An ‘ode’ to Durham stash…

By Martha Powell

Have you fallen victim to Durham stash culture? Do you reach for your college fleece whenever you need something quick to throw on to put the bins out? Do you live in crest embroidered Canterburys despite never wearing them for sport? Has your puffer been sighted on Overheard on the floor of Jimmy’s? (Why would you take it with you?) Stash is a staple of Durham culture, and comes with both benefits and drawbacks when it comes to originality, college spirit, and a desire to fit in amongst our peers. But why is Durham so obsessed with stash?

The collegiate system is, in my opinion, the greatest contributor to this fatal lack of individuality in Durham’s fashion scene. I find myself seeing more college stash than generic Durham ones, such as Team Durham or the infamous curry club quarter zips. In fact, as soon as I got the opportunity to buy my college stash, I leapt at the chance without a second thought, of course I wanted some. However, I never stopped to consider why I wanted it so badly. If I were to break it down, it is clear the sense of identity and community found in the college crest is what encourages a student’s preference for college stash over university ones; I was buying into having something in common with my friends.

Has your puffer been sighted on Overheard on the floor of Jimmy’s?

The aesthetics of a college and its community are also heavily reliant upon the ability to identify others within your college in public. If you take a trip down Church Street on a weekday, you’ll be ambushed by crests and logos. John Snow, for whatever reason, assert dominance in this regard from what I assume must have been a combination of great marketing on the college’s part and a very heavy puffer order. This sense of community transfers across all aspects of university life, and is heavily impacted by college pride. For example, take a walk to Maiden Castle for a floodlit fixture, and all of a sudden wearing college stash mimics wearing your favourite football team’s shirt.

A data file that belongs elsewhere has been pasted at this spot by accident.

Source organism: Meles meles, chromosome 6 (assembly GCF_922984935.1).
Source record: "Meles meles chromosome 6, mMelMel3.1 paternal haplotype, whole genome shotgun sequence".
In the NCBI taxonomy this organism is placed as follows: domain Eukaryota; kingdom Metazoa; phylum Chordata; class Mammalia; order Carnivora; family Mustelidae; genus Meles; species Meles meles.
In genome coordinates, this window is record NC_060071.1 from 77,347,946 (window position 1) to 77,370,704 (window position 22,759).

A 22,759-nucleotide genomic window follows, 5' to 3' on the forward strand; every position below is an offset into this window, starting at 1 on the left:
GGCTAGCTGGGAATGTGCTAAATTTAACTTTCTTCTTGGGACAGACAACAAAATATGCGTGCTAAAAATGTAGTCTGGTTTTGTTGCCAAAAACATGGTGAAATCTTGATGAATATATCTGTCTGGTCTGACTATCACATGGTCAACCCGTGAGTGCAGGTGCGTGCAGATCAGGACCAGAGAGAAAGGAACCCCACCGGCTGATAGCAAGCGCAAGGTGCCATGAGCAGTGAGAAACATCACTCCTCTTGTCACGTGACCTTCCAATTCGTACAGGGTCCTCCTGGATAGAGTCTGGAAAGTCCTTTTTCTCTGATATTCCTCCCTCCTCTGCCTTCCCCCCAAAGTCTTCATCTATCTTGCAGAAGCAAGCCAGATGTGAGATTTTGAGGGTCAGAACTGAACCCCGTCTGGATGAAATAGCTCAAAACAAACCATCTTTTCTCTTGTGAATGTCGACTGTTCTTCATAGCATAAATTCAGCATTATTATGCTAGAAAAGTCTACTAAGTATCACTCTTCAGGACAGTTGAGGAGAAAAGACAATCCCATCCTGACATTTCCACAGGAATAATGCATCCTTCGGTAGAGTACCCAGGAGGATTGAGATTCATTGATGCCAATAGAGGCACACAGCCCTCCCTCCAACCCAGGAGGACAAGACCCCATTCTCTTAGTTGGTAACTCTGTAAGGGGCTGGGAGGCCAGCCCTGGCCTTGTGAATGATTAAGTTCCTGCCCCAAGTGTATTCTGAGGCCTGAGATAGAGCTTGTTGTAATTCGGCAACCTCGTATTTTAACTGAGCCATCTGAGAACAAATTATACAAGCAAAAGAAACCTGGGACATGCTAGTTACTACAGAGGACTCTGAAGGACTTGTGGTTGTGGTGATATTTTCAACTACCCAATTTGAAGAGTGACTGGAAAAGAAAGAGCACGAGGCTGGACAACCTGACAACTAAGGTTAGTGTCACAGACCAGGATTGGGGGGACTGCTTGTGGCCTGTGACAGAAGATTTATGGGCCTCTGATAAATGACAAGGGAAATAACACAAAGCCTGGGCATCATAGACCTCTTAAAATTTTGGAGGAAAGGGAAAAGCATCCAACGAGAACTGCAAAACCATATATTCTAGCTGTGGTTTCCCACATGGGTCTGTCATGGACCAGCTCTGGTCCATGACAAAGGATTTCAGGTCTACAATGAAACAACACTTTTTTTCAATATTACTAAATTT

Outside of college, Team Durham stash also proves incredibly popular, acting as the equivalent of a jock’s letterman jacket in a 1980s film. In my understanding, the acquisition of illicit ‘old’ fleeces bought separately from Team Durham appear to be in the highest demand. In this case, stash not only acts as a uniting front between clubs, but also exudes a sense of exclusivity as not only are these not available to the everyday student, but they also require sourcing through external means.

Stash isn’t about setting a fashion statement; it’s instead about a statement of identity

Despite the lack of individuality I feel wearing my Durham stash around the city, coming home changes that entirely. Although no longer surrounded by other students, the sense of community does not entirely vanish. My friend and I had a running joke that he was taking his college fleece skiing in the hopes that he would no doubt run into your average Durham stereotype. Away from university, finding something as recognisable as a college crest is intriguing rather than repetitive and boring.

I don’t think that there is anything inherently wrong with stash, other than feeling slightly uninspired with my fashion choices when I wear it. However, stash isn’t about setting a fashion statement; it’s instead about a statement of identity. Despite all stash’s flaws, there is something nice about feeling a part of something, be it a sport, a college, or a society. However, I will draw the line at wearing a sports club tie on a night out, even if it’s a Wednesday.

Image credit: Anna Kuptsova

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